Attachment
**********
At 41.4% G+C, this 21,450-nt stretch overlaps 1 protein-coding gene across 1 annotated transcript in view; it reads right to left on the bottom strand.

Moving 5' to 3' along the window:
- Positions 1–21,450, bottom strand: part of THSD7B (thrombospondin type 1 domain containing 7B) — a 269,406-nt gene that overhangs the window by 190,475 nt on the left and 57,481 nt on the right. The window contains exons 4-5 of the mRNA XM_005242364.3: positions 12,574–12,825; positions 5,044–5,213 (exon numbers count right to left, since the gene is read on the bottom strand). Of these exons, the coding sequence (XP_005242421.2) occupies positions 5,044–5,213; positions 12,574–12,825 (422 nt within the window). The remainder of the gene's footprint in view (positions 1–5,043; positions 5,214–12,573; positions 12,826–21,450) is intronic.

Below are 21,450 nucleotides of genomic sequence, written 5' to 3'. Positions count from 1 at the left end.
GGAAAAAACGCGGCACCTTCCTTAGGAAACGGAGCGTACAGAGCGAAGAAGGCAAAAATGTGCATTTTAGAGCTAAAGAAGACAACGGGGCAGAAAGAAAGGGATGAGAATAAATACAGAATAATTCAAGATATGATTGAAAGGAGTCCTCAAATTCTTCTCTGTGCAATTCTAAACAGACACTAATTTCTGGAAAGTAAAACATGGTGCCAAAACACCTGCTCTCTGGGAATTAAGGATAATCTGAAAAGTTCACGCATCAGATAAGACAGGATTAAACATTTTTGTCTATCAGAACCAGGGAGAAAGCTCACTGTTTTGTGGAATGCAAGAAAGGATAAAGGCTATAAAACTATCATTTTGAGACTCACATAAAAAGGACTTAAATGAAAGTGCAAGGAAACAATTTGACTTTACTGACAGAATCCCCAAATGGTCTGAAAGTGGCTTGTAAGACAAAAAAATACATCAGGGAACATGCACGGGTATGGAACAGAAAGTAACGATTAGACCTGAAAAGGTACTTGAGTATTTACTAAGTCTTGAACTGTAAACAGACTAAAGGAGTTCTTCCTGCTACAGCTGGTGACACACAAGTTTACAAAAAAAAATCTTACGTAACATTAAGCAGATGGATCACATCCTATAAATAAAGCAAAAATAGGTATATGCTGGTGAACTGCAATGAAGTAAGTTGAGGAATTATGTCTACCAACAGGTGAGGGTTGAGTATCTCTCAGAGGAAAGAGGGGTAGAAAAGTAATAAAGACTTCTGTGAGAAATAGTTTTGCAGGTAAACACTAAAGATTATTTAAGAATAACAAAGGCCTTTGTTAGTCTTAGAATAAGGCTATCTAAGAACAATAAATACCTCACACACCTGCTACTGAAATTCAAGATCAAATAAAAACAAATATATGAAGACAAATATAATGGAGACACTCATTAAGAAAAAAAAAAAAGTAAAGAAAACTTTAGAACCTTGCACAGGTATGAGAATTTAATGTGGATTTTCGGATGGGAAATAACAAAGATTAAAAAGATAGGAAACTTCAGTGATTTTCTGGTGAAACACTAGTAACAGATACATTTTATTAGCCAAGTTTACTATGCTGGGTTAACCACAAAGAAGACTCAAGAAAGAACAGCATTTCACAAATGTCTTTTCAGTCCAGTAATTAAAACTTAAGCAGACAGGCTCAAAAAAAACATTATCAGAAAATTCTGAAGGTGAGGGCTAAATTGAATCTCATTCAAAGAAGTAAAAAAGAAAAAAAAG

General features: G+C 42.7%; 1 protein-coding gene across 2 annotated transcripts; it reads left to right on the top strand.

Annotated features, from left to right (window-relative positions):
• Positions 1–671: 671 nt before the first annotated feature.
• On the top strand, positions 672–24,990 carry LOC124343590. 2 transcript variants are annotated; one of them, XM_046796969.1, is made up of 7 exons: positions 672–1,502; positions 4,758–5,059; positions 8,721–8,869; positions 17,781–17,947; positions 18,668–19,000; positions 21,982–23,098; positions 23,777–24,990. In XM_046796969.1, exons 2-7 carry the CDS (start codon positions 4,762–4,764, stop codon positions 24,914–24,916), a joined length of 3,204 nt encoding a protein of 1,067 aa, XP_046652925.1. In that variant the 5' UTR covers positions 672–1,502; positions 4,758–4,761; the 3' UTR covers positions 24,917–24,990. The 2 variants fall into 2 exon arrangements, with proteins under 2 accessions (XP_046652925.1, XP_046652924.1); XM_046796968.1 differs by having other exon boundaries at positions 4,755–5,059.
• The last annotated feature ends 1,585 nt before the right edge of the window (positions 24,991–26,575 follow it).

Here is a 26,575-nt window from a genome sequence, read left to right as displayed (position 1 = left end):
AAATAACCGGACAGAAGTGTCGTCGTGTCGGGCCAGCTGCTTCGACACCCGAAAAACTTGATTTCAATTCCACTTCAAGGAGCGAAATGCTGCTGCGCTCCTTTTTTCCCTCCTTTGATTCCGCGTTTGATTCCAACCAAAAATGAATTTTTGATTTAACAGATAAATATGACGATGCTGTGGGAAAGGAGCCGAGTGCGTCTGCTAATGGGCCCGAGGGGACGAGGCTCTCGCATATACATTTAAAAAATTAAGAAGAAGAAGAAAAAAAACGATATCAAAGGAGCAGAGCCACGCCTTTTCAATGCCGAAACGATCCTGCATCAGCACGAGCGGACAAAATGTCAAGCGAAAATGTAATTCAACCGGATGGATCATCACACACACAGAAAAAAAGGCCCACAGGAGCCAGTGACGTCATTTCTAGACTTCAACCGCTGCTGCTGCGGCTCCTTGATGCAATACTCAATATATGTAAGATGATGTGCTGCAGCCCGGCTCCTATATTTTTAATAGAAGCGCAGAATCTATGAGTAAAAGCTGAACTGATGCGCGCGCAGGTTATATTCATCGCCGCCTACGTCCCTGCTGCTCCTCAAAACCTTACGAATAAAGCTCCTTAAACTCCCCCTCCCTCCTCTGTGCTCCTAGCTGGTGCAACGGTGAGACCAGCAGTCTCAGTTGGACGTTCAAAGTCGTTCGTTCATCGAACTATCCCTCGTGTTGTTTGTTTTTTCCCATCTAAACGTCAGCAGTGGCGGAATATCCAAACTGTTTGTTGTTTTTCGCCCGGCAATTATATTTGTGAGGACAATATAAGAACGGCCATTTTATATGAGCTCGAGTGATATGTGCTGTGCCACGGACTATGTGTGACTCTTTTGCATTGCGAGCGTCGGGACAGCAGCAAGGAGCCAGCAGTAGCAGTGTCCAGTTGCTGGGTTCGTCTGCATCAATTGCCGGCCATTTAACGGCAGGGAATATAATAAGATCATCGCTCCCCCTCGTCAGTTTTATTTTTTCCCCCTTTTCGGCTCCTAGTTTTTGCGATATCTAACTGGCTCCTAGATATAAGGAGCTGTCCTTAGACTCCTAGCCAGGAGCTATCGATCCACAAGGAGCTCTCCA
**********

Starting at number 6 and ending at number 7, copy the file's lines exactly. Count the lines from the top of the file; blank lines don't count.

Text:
General features: G+C 42.7%; 1 protein-coding gene across 2 annotated transcripts; it reads left to right on the top strand.

Annotated features, from left to right (window-relative positions):